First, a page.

A Note from Fatty: The 2014 Team Fatty Gear pre-order is in full swing. Check out all the goods over at Twin Six, and then buy until it hurts. Please. I’m so hungry.
I have some good news (for me), and some bad news (for me). Let’s start with the good news, shall we? Here goes:
I am the fittest I have ever been.
That’s a bold claim, but I’m willing to stand behind it. I am light. I am strong. I have excellent speed. I have fantastic endurance. I am uninjured.
And while I am certainly be beaten by some of the fastest riders in the area, and while it’s never even been a remote possibility that I’ll ever succeed in any kind of mainstream racing — much less in a mainstream sport — the fact is I have posted times that put me in the top twenty of many of the iconic local climbs (like the Alpine Loop climb, or the North Suncrest climb, or Squaw Peak, or the Little Cottonwood Canyon climb)
Somehow, at age 47, I have become a better athlete than I ever have been at any other point in my life.
Which leads me to the bad news, which is that I’m almost certainly experiencing a Peak Fitness Event.
Peak Fitness Event, Defined
“What is a Peak Fitness Event?” you might quite reasonably ask, since I’m pretty sure i just made the term up (at least for what I mean by it).
Well, your Peak Fitness Event is the point in your life where you are the fittest you have ever been, and — this is the bad news part — more fit than you ever will be again. In other words, your Peak Fitness Event is the moment when you are literally in the best shape of your life.
For most jocks, the Peak Fitness Event (PFE for short) occurs sometime in high school, or possibly college. They participate in team sports while they’re young and get in shape easily and no matter what they eat they don’t gain weight.
Then they get jobs, have surgery on their knees, adjust their priorities, and supplant their participation in sports in the real world with the viewing of sports on television.
As a person who lettered in debate in high school, I did not peak quite so early. In fact, apart from a brief stint as a pole vaulter in junior high (due to Bruce Jenner worship), the occasional racquetball game was pretty much the extent of my exercise until I hit my mid twenties. Then it was endurance rollerblading for a few years (yes, I can admit it), and then — finally — cycling.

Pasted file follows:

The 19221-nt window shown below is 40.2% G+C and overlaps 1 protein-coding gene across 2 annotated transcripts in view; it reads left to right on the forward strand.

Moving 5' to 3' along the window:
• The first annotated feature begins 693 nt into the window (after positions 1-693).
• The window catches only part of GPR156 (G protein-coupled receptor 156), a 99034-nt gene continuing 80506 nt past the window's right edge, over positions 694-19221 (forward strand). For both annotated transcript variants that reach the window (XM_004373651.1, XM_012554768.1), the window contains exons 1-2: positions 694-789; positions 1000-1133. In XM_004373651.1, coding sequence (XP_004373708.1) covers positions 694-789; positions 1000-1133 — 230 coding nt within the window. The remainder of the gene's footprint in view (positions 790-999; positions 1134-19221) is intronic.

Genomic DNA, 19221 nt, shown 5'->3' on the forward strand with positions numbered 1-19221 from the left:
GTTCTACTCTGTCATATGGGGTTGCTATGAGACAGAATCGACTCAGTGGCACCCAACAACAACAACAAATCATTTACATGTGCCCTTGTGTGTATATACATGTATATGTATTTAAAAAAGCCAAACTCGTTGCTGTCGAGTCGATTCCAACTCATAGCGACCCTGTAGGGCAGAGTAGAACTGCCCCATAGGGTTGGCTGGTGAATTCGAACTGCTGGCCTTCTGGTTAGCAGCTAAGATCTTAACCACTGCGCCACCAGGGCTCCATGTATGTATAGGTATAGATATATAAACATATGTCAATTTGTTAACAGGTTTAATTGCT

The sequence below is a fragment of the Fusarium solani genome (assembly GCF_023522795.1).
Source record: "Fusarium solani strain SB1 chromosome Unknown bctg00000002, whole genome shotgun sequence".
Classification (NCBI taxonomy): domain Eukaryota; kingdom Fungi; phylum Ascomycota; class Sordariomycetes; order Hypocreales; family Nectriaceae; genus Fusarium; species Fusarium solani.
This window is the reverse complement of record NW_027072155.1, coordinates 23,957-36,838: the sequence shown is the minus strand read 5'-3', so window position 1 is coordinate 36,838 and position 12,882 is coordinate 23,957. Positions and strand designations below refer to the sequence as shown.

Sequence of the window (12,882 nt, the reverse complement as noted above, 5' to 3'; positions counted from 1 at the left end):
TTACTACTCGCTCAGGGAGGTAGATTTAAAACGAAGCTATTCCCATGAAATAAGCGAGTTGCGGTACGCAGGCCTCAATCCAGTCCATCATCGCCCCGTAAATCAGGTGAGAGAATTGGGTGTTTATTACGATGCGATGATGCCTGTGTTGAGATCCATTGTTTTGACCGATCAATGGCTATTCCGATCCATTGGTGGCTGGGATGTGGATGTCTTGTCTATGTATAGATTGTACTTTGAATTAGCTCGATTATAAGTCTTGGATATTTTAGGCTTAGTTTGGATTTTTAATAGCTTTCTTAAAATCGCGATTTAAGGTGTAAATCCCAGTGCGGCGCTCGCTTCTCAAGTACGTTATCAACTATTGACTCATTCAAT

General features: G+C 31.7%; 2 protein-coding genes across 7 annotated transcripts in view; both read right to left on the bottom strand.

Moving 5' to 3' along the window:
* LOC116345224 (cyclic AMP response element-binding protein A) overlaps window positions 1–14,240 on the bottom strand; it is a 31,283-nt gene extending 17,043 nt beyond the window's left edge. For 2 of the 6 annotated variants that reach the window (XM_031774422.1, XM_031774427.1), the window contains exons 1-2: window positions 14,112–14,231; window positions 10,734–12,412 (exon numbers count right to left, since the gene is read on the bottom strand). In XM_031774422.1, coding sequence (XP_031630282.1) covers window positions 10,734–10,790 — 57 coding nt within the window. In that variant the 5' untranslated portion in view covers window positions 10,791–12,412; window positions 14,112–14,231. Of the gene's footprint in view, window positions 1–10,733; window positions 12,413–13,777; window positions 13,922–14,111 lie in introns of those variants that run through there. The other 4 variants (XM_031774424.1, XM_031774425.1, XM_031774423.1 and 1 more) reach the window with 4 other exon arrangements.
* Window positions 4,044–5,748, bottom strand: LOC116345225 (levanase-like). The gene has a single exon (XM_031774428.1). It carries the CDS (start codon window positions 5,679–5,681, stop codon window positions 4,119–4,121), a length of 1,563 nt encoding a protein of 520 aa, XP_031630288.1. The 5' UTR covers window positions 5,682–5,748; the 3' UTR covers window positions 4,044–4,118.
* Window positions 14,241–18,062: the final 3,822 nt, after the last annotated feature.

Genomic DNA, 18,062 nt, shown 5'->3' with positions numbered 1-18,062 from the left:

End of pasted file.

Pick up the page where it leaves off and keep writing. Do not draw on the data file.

A Very Helpful Chart
All of which leads us to now, and to my premise: I am currently experiencing a PFE. Which is to say, I am — possibly for the first time in my life — pretty much about as fit as I can be.
The problem is the whole “forty-seven-ness” of my fitness. Meaning that I managed to hit my ceiling of potential fitness a few years after that ceiling started its ominous and inexorable descent, the final result of which is certain to be me crushed like a bug, kind of like that trash compactor scene in Star Wars, but rotated ninety degrees.
In other words, my maximum possible fitness has started a downward slope, which has collided rather nastily against my actual fitness, for the first time ever. Here, let me show you, using a very scientific and accurate chart, which I created using sophisticated software and copious quantities of well-vetted data:
Here, the blue line represents how fit I could be, in an ideal world. The red line shows how fit I actually have been at various ages (the dotted red line is my very optimistic projection for my future fitness).
You see what’s happened here? Just about the time I finally get this whole exercise and food and cycling thing nailed, my body has the gall — the unmitigated gall – to go and start betraying me. For example, I took four ibuprofen tablets when I woke up this morning just out of habit.
The New Aspirations
Still, I remain optimistic. For one thing, there’s the possibility that I’m not quite at my PFE yet. Like, maybe I can get a little faster this year, and maybe even a little faster next year. But you know…I kind of doubt it. I mean, Kenny — who is a mere two years older than I am — suddenly started being vulnerable in races pretty much two years ago.
In case you have trouble with math, I think this means that Kenny — my archetype for fast riding — hit his PFE about two years ago (perhaps a year early due to an adulthood of excessive beer consumption).
So no. the potential of having one more year before my PFE really happens is not my real reason for being optimistic.
Rather, it’s the possibility — rapidly becoming a probability — of being the Grizzled Veteran Racer (GVR). The GVR is the guy who, in spite of being in his sixties or seventies (and sometimes, awesomely, eighties), shows up at races, lines up, and gets it done.
He isn’t the fastest guy on the course. He doesn’t need to be. The fact that he’s out there, still training, still racing. His mere presence is inspiring — he’s the guy who all the racers in their forties look to and say, “I hope I’m that guy in twenty years.”
You know the guy.
Well, I figure I’m roughly thirteen years away from being that guy. I look forward to regaling you with stories of my glory days.
Meanwhile, I am busy. Very busy indeed, in fact. You see, now that I’ve realized I’m hitting (or will shortly hit) my PFE and am headed for the Long Taper (which is my new euphemism for old age), I have come to an important epiphany:
I need to get as many KOMs on Strava as I possibly can, as soon as I possibly can.
Before it’s too late.